Baltimore County had many chroniclers in '07



December 08, 2007|By Frederick N. Rasmussen | Frederick N. Rasmussen,Sun reporter

This has been a big year for history buffs interested in eastern Baltimore County, as a quintet of books, all published this year, proved that the county's one-time rip-roaring industrial heartland was pretty fertile literary ground.

Bob Staab's oral history of life in Dundalk during the 1940s, 1950s and 1960s, Growing Up in Dundalk, was the first to hit the shelves.

It was followed by newspaper reporter and columnist Mary Jacqueline "Jackie" Nickel's Essex, which is part of Arcadia Publishing's "Image of America" series. Nickel died this year after publication of the book.

W.W. Stevens, a former Dundalk resident and poet, published Dundalk Proud: Poems and Slices of Life, which was followed in late summer by retired Baltimore County public school educator Elmer J. Hall's Shipbuilding at the Sparrows Point Yard: A Century of Pride and Tradition.

With little more than three weeks to go, it looks like final honors go to sisters M. Linda Martinak, 60, a professor in the business school of the University of Baltimore, and Angela Martinak Sutherland, 50, an inspector for the Baltimore County Department of Environmental Protection and Resource Management. Their Essex and Middle River was just published by Arcadia Publishing Co.

Essex natives through and through, the sisters have impeccable Essex credentials - Our Lady of Mount Carmel School and St. Clare's School - and parents who moved there as children and spent the remainder of their lives in the neighborhood.

"In 1963, our father, George Martinak, was a student at Essex Community College, and as an English class project, wrote a book, A Short History of Essex and Middle River," said Martinak.

"He also collected all of the photos for the book which we used. What we did was update the last 44 years," she said. "We got in touch with Greg Connelly at the Connelly Funeral Home in Essex, who let us use his funeral home as a drop-off place for materials that people loaned us."

In early January, Martinak contacted Arcadia Publishing with a query centering around updating her father's book, and, once accepted, the two sisters threw themselves into the work.

"They have pretty tight deadlines and schedules. Angie did the photos and I did the writing," said the Marriottsville resident.

"I had no idea she had a book up her sleeve, but once we started, my job was to take the `then' photos and take `now' pictures," said Sutherland, who lives in Perry Hall with her husband and daughter.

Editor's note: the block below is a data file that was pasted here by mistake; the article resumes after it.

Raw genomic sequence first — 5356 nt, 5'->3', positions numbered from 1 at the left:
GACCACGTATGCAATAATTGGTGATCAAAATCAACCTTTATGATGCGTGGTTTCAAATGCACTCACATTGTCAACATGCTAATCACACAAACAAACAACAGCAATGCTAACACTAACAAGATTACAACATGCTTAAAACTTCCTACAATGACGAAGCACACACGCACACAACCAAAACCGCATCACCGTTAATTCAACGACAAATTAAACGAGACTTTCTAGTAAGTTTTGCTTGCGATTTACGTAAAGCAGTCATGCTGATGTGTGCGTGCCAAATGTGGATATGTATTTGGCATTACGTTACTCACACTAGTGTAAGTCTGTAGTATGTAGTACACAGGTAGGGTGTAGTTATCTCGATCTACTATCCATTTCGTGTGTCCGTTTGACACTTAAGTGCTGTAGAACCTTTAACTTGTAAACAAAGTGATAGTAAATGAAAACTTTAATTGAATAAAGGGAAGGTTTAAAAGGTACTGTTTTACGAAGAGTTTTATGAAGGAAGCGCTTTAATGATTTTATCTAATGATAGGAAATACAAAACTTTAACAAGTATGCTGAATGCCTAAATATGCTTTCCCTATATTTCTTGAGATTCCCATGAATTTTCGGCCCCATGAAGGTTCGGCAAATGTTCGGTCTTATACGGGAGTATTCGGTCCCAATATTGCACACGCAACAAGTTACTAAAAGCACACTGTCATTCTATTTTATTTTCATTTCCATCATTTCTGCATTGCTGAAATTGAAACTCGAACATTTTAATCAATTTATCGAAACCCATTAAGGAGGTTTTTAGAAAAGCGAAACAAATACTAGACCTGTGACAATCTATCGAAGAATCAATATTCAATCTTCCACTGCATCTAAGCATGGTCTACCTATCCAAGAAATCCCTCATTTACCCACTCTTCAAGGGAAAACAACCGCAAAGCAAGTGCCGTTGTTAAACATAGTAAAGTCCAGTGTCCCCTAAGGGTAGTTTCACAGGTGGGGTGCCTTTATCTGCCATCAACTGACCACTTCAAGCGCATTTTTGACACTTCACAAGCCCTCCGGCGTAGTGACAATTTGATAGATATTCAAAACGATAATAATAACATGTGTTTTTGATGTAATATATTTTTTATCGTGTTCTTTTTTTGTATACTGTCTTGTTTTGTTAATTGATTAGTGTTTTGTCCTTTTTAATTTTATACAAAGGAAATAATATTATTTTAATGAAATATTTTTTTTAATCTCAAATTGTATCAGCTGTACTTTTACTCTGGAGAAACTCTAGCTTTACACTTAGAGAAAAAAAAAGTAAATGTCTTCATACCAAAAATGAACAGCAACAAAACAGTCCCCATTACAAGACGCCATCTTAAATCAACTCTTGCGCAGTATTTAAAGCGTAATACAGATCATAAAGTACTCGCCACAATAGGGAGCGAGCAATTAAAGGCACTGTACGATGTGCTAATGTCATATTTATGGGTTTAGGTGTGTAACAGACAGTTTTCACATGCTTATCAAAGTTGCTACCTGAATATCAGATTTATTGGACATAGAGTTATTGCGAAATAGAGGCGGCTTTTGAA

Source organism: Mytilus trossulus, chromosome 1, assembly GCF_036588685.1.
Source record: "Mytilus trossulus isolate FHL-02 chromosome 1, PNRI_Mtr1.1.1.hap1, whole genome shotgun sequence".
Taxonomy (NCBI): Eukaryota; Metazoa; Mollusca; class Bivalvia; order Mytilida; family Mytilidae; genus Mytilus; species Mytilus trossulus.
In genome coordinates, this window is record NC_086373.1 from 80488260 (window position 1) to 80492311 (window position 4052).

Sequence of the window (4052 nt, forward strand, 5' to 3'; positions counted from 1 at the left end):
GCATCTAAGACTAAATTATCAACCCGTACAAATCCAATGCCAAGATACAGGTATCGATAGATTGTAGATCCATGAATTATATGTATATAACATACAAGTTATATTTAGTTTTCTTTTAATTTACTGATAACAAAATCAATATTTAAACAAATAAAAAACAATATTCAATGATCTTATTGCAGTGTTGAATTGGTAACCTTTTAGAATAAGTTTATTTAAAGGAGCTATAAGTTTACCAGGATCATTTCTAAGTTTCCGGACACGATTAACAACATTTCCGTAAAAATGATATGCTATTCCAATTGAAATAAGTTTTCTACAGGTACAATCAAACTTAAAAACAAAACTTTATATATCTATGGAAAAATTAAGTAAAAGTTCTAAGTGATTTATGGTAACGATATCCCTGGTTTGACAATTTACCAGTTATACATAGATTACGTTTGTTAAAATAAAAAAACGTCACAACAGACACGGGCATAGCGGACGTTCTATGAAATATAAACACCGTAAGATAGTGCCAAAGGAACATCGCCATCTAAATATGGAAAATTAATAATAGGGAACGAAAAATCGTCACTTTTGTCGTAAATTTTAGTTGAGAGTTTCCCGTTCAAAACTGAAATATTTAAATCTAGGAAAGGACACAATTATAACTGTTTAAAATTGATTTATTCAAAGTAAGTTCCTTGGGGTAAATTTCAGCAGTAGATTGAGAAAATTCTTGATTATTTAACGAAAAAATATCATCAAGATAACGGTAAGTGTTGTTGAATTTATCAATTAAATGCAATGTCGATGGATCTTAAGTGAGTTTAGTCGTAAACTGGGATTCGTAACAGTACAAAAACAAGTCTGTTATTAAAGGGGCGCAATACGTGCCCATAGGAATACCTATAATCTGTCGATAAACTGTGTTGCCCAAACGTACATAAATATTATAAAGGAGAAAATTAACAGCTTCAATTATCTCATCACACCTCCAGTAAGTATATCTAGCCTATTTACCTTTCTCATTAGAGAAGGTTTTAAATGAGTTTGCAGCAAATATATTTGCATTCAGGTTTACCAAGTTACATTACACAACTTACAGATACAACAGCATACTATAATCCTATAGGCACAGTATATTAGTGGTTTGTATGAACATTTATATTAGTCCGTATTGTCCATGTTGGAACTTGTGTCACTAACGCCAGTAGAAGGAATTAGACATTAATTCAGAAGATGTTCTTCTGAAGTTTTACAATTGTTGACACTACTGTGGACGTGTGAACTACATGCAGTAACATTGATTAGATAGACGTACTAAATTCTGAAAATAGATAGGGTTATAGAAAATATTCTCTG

Both sisters agree this assignment resulted in some hilarious moments.

"I tried to match up the picture and Linda would say, `Do you know what that means? You have to go into a median strip or out into the middle of Eastern Avenue, and after the cars pass, quickly snap a picture,'" she said with a laugh.

"I got a little nervous when I took pictures of what is now Martin Marietta because I was on private property. And then another time, Linda said, `Stop the car and shoot the Martin State Airport through a fence.' I was afraid we might get locked up, but we didn't," she said.

Essex and Middle River, which date to the late 1700s and early 1800s, are roughly bounded by Back River, Mace Avenue, Back River Neck Road and Duck Creek.

The area remained a bucolic haven well into the 20th century, offering Baltimoreans a respite on a summer's day to Hollywood Park on Back River, which, after it burned in 1921, was replaced by Eastern Amusement Park.

Perhaps the biggest and most lasting change came in 1929, when Glenn L. Martin purchased 1,260 acres for his aircraft plant, which at its height had 54,000 workers and was the major employer of local residents.

The company that built communities with aviation names such as Aero Acres, Mars Estates and Victory Villa, and named streets such as Fuselage, Compass and Altimeter, is now Lockheed Martin Corp.

Another flourishing landmark, which has been showing movies since its opening in 1956, is the Bengies Drive-In on Eastern Boulevard.

The outdoor "passion pit," as 1950s-era moralists described such theaters, drew moviegoers with its 6,240-square-foot screen, the largest on the East Coast.

"It's so drastically changed from when we grew up there, and I yearn for the old days when Essex was more rural and there wasn't so much traffic," Sutherland said.

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